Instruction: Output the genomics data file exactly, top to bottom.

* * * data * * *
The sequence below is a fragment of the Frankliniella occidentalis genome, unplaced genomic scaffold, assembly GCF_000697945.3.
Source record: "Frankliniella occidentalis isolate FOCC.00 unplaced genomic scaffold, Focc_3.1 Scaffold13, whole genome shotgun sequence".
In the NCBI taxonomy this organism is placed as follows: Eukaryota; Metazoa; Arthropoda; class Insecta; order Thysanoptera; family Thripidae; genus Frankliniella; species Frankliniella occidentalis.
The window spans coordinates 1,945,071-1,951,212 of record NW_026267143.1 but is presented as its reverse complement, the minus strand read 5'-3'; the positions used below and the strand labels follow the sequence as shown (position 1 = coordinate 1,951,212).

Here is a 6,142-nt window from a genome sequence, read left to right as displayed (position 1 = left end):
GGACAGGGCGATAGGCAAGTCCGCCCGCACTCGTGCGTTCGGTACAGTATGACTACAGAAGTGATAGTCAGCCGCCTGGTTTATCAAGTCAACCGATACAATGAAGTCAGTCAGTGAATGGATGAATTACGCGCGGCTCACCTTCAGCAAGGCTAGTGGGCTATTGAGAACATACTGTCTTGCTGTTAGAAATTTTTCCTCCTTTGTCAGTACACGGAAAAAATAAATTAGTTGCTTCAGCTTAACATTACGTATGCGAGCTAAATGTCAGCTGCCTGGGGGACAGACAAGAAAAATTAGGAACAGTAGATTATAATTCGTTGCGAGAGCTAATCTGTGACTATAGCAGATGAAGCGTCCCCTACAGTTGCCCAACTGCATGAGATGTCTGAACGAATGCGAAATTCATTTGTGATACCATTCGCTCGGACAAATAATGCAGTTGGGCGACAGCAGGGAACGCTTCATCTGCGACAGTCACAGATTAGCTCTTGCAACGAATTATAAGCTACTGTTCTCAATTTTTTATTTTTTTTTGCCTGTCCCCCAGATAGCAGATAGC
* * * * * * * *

The sequence below is a fragment of the Frankliniella occidentalis genome, unplaced genomic scaffold, assembly GCF_000697945.3.
Source record: "Frankliniella occidentalis isolate FOCC.00 unplaced genomic scaffold, Focc_3.1 Scaffold13, whole genome shotgun sequence".
In the NCBI taxonomy this organism is placed as follows: Eukaryota; Metazoa; Arthropoda; class Insecta; order Thysanoptera; family Thripidae; genus Frankliniella; species Frankliniella occidentalis.
The window spans coordinates 1,945,071-1,951,212 of record NW_026267143.1 but is presented as its reverse complement, the minus strand read 5'-3'; the positions used below and the strand labels follow the sequence as shown (position 1 = coordinate 1,951,212).

Here is a 6,142-nt window from a genome sequence, read left to right as displayed (position 1 = left end):
GGACAGGGCGATAGGCAAGTCCGCCCGCACTCGTGCGTTCGGTACAGTATGACTACAGAAGTGATAGTCAGCCGCCTGGTTTATCAAGTCAACCGATACAATGAAGTCAGTCAGTGAATGGATGAATTACGCGCGGCTCACCTTCAGCAAGGCTAGTGGGCTATTGAGAACATACTGTCTTGCTGTTAGAAATTTTTCCTCCTTTGTCAGTACACGGAAAAAATAAATTAGTTGCTTCAGCTTAACATTACGTATGCGAGCTAAATGTCAGCTGCCTGGGGGACAGACAAGAAAAATTAGGAACAGTAGATTATAATTCGTTGCGAGAGCTAATCTGTGACTATAGCAGATGAAGCGTCCCCTACAGTTGCCCAACTGCATGAGATGTCTGAACGAATGCGAAATTCATTTGTGATACCATTCGCTCGGACAAATAATGCAGTTGGGCGACAGCAGGGAACGCTTCATCTGCGACAGTCACAGATTAGCTCTTGCAACGAATTATAAGCTACTGTTCTCAATTTTTTATTTTTTTTTGCCTGTCCCCCAGATAGCAGATAGC